Ultraconservative Ebrahim Raisi was Tuesday inaugurated as president of Iran, a country whose hopes of shaking off a dire economic crisis hinges on reviving a nuclear deal with world powers.
"Following the people's choice, I task the wise, indefatigable, experienced and popular Hojatoleslam Ebrahim Raisi as president of the Islamic Republic of Iran," Iran's supreme leader Ayatollah Ali Khamenei wrote in a decree read out by his chief of staff.
Raisi replaces moderate president Hassan Rouhani, whose landmark achievement was the 2015 nuclear agreement between Iran and six major powers.
From the outset, Raisi will have to tackle negotiations aimed at reviving the nuclear deal from which the U.S. unilaterally withdrew imposing sweeping sanctions.
Raisi, in his inauguration speech, said his government would seek to lift "tyrannical" U.S. sanctions, but would "not tie the nation's standard of living to the will of foreigners".
The 60-year-old also faces the United States, Britain and Israel's warnings to Iran over a deadly tanker attack last week for which Tehran denies responsibility.
Raisi won a presidential election in June in which more than half the electorate stayed away after many political heavyweights were barred from standing.
A former judiciary chief, he has been criticized by the West for his human rights record.
Traffic limitations were in force on streets around the inauguration venue with domestic air travel to and from the capital banned for two hours, media reports said.
Tuesday's ceremony marked Raisi's formal accession to office. He will then be sworn in before parliament on Thursday when he is to submit his proposed government line-up.
Economy top challenge
Raisi's presidency will consolidate power in the hands of conservatives following their 2020 parliamentary election victory, marked by the disqualification of thousands of reformist or moderate candidates.
Last month, he called on parliament for "cooperation" to increase Iranians' hope in the future.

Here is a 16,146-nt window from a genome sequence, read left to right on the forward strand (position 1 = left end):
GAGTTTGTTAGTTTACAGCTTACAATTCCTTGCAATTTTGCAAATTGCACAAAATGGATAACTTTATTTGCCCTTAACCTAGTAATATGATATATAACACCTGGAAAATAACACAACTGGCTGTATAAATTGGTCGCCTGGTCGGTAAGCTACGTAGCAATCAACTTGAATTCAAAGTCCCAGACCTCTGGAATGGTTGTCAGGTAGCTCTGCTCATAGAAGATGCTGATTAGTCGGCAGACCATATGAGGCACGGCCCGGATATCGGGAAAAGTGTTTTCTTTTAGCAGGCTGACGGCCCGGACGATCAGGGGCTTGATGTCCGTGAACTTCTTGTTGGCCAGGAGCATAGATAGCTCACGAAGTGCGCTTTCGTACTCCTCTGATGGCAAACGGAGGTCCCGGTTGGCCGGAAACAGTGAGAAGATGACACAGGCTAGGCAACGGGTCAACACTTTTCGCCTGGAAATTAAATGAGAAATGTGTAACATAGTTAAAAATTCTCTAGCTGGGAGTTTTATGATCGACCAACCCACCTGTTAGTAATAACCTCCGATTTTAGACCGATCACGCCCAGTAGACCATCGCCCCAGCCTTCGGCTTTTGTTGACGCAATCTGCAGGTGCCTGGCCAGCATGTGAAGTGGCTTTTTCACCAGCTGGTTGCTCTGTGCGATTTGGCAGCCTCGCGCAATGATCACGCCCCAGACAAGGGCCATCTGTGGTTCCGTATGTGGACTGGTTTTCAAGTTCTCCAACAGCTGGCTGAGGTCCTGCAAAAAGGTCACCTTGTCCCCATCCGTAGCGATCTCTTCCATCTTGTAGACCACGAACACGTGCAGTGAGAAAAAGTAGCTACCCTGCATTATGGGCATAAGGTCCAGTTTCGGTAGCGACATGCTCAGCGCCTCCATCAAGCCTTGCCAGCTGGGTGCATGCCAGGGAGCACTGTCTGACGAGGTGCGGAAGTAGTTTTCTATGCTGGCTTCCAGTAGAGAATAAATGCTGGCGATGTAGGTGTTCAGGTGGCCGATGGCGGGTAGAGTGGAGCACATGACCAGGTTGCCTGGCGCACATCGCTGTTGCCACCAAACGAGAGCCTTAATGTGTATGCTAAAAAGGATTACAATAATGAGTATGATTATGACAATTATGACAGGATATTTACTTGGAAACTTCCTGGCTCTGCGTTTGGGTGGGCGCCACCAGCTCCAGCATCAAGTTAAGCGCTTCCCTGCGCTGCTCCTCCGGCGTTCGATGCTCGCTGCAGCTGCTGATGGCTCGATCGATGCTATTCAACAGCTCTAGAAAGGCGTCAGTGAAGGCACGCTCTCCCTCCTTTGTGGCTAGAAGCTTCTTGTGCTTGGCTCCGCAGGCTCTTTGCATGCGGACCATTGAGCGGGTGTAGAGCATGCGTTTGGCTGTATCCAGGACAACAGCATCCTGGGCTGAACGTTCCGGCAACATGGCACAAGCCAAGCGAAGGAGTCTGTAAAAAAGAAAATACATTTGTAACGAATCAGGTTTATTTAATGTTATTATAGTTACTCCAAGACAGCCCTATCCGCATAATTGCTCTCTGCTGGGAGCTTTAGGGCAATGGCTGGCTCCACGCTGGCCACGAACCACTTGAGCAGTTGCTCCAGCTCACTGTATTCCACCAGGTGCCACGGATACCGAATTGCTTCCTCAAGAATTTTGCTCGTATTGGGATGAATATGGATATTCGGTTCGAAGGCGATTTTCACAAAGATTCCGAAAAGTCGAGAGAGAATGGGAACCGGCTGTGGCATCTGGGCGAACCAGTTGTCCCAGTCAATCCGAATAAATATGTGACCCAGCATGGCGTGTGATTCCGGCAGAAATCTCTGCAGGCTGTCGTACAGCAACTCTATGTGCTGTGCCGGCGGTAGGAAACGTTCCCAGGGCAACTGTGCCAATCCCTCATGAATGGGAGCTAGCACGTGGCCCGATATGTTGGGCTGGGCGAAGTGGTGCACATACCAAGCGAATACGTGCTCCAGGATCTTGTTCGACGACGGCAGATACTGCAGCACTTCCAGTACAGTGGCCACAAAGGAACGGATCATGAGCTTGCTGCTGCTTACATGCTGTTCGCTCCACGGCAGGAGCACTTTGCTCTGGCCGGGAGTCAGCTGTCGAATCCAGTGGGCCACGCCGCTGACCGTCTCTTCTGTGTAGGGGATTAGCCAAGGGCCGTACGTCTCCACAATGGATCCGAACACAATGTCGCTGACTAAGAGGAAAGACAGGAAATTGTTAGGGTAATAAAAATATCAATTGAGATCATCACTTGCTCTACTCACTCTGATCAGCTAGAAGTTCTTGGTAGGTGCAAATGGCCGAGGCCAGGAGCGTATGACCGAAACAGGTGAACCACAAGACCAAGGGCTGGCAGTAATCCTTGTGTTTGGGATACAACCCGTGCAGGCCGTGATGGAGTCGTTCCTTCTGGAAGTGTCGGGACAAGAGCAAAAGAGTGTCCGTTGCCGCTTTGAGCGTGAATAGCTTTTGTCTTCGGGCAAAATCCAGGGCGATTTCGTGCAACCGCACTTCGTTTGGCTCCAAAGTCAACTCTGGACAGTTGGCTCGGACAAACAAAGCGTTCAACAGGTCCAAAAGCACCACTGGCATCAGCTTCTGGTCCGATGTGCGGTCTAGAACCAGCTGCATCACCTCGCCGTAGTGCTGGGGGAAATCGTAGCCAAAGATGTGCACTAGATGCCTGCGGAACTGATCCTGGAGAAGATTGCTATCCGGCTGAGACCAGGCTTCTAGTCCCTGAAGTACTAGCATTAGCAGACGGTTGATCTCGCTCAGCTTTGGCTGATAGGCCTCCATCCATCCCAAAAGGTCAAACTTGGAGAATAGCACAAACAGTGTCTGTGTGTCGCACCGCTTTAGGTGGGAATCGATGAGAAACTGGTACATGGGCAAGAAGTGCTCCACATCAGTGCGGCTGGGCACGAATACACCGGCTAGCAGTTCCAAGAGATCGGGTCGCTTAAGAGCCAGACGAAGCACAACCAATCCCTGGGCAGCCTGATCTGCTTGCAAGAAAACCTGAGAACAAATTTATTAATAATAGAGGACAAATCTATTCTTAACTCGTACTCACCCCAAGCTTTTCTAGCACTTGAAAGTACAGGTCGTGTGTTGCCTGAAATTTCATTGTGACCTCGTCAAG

"I am very hopeful for the country's future and confident that it is possible to overcome difficulties and limitations," he said at the time.
Iran's economic woes, exacerbated by U.S. sanctions, will be the new president's top challenge, said Clement Therme, a researcher at the European University Institute in Italy.
"His main objective will be to improve the economic situation by reinforcing the Islamic republic's economic relations with neighboring countries" and others such as Russia and China, Therme said.
The 2015 deal saw Iran accept curbs on its nuclear capabilities in return for an easing of sanctions.
But then U.S. president Donald Trump withdrew from the accord three years later and ramped up sanctions again, prompting Tehran to pull back from most of its nuclear commitments.
Trump's successor Joe Biden has signaled his readiness to return to the deal and engaged in indirect negotiations with Iran alongside formal talks with the accord's remaining parties -- Britain, China, France, Germany and Russia.
The U.S. sanctions have choked Iran and its vital oil exports, and the economy contracted by more than six percent in both 2018 and 2019.
U.S. warns of 'appropriate response'
In the winter of 2017-2018, and again in 2019, street protests sparked by the economic crisis rocked the country.
And last month, demonstrators in oil-rich Khuzestan province, which has been hit by drought, took to the streets to vent their anger.
On the foreign front, tensions have escalated after the United States and Britain joined Israel in blaming Tehran for a tanker attack off Oman last Thursday that killed a British security guard and a Romanian crew member.
The United States vowed an "appropriate response", while Iran warned Monday that it will respond to any "adventurism".
The economic malaise has been exacerbated by the coronavirus pandemic, which has officially cost more than 90,000 lives and also hit many Iranians in the pocket.
In his final cabinet meeting on Sunday, Rouhani defended his track record but apologized over the "hardships" Iranians have had to endure.
After his election, Raisi made clear that his key foreign policy would be to improve ties with regional countries.
In mid-July, Rouhani said he hoped his successor can clinch a deal to lift U.S. sanctions and conclude nuclear talks.
But Khamenei, whose word is final in policy matters, has warned against trusting the West.
Raisi has already said he will not hold talks simply for the sake of negotiations.
His government will only support talks that "guarantee national interests", the incoming president said.
Six rounds of nuclear talks between Iran and world powers were held in Vienna between April and June.
The last round concluded on June 20, and no date has been set for a resumption.